The 38 S&W was still in official use as late as the 1970s in those parts of Africa and Asia once controlled by the Brits and, even today, artisans in the troubled border region of India and Pakistan still turn out the notorious "Khyber Pass Specials," handmade reproductions of the Webley and Enfield revolvers designed more than a century ago. Some of these, long considered dangerous to fire, have been brought into the U.S. recently as battlefield pickups by returning Afghanistan veterans.
Presidential assassins in this country also showed a strange affinity for the round and the handy weapons that fired it. On July 2, 1881, a deranged lawyer named Charles Guiteau shot President James A. Garfield twice at the train station near the U.S. Capitol using a cheaply made "Boston Bulldog" revolver of uncertain manufacture. The first shot merely grazed Garfield's arm, but the second hit home, striking the president in the lower torso.
Garfield never lost consciousness, and in fact walked from the train station after the shooting. But infection set in and he lingered for 80 days at the White House before dying on September 19.
A .38 S&W revolver was used in the attempted assassination of Teddy Roosevelt on Oct. 13, 1912 by John Schrank, a disturbed New York poet and saloon keeper. The slug hit Roosevelt in the chest, but a twice-folded copy of a 100-page speech he was set to give, along with the metal case he carried for his spectacles, were tucked into his breast pocket and slowed the bullet's travel. Roosevelt took charge of the pandemonium following the attempt, yelling, "Quiet! I've been shot."
He delivered his speech as planned and only later went to the hospital. Doctors found that the bullet had pierced Roosevelt's chest at the left nipple, cracking a rib. His long windedness and poor eyesight had saved his life, they said, but because the bullet was lodged close to the heart, no attempt was made to remove it.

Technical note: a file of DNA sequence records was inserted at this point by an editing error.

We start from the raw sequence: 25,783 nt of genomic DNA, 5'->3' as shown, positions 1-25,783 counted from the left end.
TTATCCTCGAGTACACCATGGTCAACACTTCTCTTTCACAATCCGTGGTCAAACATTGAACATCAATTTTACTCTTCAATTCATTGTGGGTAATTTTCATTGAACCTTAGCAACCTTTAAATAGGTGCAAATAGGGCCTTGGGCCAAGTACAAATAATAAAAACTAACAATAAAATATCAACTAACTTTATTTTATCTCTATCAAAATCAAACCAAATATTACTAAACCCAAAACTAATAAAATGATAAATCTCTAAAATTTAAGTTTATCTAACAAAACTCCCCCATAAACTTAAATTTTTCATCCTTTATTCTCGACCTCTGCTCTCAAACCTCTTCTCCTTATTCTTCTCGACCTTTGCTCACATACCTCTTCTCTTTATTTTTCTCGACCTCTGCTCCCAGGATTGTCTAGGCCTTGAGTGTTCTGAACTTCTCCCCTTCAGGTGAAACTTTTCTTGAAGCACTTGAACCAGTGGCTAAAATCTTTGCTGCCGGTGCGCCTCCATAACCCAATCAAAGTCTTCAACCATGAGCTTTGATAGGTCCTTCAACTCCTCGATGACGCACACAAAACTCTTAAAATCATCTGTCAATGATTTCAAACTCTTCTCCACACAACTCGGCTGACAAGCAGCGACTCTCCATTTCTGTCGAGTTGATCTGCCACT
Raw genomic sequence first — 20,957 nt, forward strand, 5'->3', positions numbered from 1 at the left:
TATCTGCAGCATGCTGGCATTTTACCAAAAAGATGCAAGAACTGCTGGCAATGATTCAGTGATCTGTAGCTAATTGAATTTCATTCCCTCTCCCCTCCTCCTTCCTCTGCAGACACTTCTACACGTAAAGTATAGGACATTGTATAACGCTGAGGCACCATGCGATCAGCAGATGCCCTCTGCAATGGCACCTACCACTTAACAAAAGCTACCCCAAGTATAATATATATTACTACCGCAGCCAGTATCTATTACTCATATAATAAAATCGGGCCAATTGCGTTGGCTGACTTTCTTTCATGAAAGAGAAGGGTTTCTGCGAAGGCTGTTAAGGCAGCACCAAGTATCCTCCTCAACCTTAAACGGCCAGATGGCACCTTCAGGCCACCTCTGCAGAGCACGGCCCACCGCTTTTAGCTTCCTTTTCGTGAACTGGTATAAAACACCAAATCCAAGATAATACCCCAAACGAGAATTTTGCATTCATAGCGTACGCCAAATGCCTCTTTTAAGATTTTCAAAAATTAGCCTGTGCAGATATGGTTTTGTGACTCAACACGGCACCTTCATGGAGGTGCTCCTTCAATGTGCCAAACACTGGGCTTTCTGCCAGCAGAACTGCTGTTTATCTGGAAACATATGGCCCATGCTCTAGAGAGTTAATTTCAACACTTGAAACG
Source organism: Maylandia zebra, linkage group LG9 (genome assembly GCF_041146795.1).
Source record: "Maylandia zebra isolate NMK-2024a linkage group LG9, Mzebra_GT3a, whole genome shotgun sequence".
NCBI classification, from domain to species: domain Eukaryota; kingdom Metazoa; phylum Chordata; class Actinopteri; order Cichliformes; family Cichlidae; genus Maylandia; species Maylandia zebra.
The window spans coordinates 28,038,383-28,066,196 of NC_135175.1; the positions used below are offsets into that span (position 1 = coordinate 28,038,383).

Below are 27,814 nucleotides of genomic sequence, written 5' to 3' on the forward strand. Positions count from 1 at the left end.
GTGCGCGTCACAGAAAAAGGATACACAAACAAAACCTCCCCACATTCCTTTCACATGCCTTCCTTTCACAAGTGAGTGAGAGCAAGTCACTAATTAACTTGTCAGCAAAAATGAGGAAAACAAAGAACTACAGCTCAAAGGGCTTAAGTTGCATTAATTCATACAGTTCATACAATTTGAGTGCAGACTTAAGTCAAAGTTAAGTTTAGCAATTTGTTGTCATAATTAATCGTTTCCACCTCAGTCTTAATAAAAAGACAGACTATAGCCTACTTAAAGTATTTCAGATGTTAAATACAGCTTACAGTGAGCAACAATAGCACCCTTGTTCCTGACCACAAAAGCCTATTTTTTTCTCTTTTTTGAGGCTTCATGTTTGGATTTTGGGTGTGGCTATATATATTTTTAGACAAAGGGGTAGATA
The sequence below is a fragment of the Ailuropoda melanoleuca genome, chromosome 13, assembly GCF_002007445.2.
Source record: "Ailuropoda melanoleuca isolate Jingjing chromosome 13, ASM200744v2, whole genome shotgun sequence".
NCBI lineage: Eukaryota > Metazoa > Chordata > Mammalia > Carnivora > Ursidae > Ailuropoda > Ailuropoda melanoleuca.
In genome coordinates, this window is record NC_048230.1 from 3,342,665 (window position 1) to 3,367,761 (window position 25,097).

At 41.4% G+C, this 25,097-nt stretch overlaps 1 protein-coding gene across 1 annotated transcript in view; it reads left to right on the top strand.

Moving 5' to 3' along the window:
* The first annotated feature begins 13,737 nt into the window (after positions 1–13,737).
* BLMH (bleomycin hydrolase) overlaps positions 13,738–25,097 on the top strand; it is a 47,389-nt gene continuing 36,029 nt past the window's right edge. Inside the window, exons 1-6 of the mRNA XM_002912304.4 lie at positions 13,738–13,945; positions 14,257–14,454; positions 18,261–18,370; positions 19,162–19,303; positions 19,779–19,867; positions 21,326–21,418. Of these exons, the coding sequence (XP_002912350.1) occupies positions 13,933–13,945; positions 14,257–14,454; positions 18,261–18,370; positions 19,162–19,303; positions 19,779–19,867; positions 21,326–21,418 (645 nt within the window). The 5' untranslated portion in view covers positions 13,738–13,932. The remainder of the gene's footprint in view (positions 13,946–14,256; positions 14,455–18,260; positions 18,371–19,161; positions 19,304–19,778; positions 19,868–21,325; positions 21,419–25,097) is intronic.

For his part, Shrank said he was ordered to kill the Bull Moose by the ghost of William McKinley, whose assassination two decades earlier facilitated Roosevelt's first ascension to our nation's highest office. He spent the rest of his life in a mental institution.
And, while debate still rages over whether Lee Harvey Oswald acted alone in the assassination of John F. Kennedy on Nov. 22, 1963, most everyone agrees that he did murder Dallas Police Officer J.D. Tippit later that afternoon. The weapon used was a Smith & Wesson Victory Model, manufactured for export to England as part of the Lend-Lease program in W.W.II, and brought back into this county following the war. Tippit was struck four times at nearly point blank range and died instantly. Despite their storied history and notorious record as an assassin's weapon, revolvers chambered for the .38 S&W cartridge are what they always have been, light and handy weapons suitable for a wide variety of applications.
Ammunition manufacturers have long under loaded the round because of the number of cheap and elderly weapons chambered to fire it, but even factory rounds can produce desired results when fired from good quality guns. As loaded today by Winchester, Mag Tec and Fiocchi, the .38 S&W spits out a 145 or 146-grain round nose lead bullet at 685 feet per second, producing 150 pounds of muzzle energy. These ballistics can be significantly improved by handloading, but the very fact that three different companies are producing the round is a testament to its continuing popularity among shooters, despite general condemnation by gun writers for more than 50 years.
In his 1955 classic Sixguns, the great Elmer Keith wrote that the .38 S&W was a very accurate round and confessed to having owned several guns in that caliber. But, he added, "it was a pip squeak load and accuracy was about its only virtue."